Yeah, so if you're looking at that from, let's say, a school of thought kind of perspective, this is a big component, even something that you call a hexagonal architecture. That you have a port where you integrate with the outside world and you have an adaptation to the outside world that implements the port. So the port is the interface and the concrete implementation of that is the adaptor. So for these cases, this always works and Flysystem is built around that same premise, although for a generic use case. But you can apply this holistically as well in application development and that's referenced often as hexagonal architecture.

Matt Stauffer:
Yeah. And Chris Fidao gave a talk about hexagonal architecture years ago at a Laracon, wrote a blog post there. I haven't heard it come up very much, but for anyone who is new to Laravel, new to storage, as you can tell, Frank and I have a history of just kind of going super deep on things. So if you're, I say this often, but if you're overwhelmed by any of the things we're diving deep into, the beginning of this episode, I think, was the most important key. The most important key is for you to understand that you're using this file facade when you're dealing with things that have much more to do with the running of the application, the stuff in your local system, the things that it takes to work.

Matt Stauffer:
You're dealing with the storage facade when you're dealing with storing files, writing files, or taking user uploads and writing them or user downloads or downloading stuff from other servers or whatever. The storage facade is backed by Flysystem and Flysystem is this whole system of adapters that Frank was telling us about. Is there anything else that you feel like, just high level stuff that is worth having a conversation about before we wrap up for today just about dealing with storage? Not even Flysystem, not even Laravel, is there anything else as a web programmer working with file uploads, file downloads, file streaming, is there anything else we haven't covered?

Frank de Jonge:
I think there's one tiny aspect and that is try not to rely too much on metadata from files.

Matt Stauffer:
Okay.

Frank de Jonge:
So a lot of people want to... like if this file was written at this point in time, that means something else, like this time stamp now has a significance to my domain. If it has significance to your domain, store it in a database because if you want to have to rely on your file system for this, you're going to get weird needs from your file system. But also, file systems tend to get corrupted, need to be restored, sometimes migrate, and now all this metadata is basically useless.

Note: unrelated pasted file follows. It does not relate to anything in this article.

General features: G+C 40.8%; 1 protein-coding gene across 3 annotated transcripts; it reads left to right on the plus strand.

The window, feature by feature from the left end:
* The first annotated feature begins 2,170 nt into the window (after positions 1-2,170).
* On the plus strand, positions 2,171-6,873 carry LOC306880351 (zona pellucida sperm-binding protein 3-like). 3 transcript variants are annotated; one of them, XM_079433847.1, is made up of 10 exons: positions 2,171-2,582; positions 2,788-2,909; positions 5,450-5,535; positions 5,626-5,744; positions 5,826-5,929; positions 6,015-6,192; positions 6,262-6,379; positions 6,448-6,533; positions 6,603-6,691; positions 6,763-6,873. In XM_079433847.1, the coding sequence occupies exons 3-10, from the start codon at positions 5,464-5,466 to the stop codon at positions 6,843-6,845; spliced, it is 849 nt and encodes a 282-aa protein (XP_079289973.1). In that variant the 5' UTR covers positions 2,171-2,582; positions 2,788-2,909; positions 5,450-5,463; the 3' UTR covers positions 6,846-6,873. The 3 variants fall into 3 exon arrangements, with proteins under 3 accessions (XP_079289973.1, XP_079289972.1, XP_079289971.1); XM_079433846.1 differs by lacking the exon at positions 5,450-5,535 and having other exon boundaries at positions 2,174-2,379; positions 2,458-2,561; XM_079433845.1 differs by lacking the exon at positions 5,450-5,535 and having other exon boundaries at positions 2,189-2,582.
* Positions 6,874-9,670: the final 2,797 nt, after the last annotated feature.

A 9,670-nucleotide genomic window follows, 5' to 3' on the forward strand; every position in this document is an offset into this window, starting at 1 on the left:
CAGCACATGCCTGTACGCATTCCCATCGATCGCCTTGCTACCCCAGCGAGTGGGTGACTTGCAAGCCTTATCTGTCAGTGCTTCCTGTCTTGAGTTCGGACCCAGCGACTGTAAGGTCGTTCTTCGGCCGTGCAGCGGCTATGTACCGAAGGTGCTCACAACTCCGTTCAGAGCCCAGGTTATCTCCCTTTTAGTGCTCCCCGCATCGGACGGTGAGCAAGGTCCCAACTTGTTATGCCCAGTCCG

Matt Stauffer:
For example, when you look at the created at date on some photos hoping it will tell you when the photo was taken and they all say the date you moved them to your new computer or something like that? No, I totally get that.

Frank de Jonge:
And this is also like the modified time is pretty unique, but add dot time, for example, is something that's only available mostly in local file systems. So I wouldn't count on it. If it's important to you, just make sure that you store it in a normal database.

Matt Stauffer:
That's really helpful. Okay so the last question I usually ask before we start wrapping up is, is there anything else... are there any other learning resources that if someone wanted to learn more about this, are there talks that you or somebody else have given, blog posts that you or somebody else have given, or any training things or anything like that? Are there really good places for people to learn about this?

Frank de Jonge:
So I try to capture the most and the majority of it in the documentation of Flysystem itself. So even if it's around topics like writing deterministic codes around file systems, I will even have pages around that sort of thing.

Matt Stauffer:
I love that. Yeah.

Frank de Jonge:
I've done a lot of talks over the years about Flysystem, so if you type Flysystem on YouTube, I'm sure you will get a couple of hits.

Matt Stauffer:
Love it.

Frank de Jonge:
So any talks there, yeah. They should be good enough.

Matt Stauffer:
I love it. Okay, well we'll find those and we'll get them. So the last thing is, before you tell everybody how they can follow you or pay you money, one other thing. There's a personal fun moment. I ask something about somebody's history and there's probably things from 20 years in your past I could ask you about, but I'm actually super curious. You recently worked for Schiphol Airport and it is maybe my favorite airport I've ever been in in my entire life and it is modern and it's clean and it's well run. And I was just curious, are there any... first of all, did you have fun working there? But second of all, are there any stories? And maybe no, but are there any stories or interesting things that come away from working for an airport as a programmer that you could share?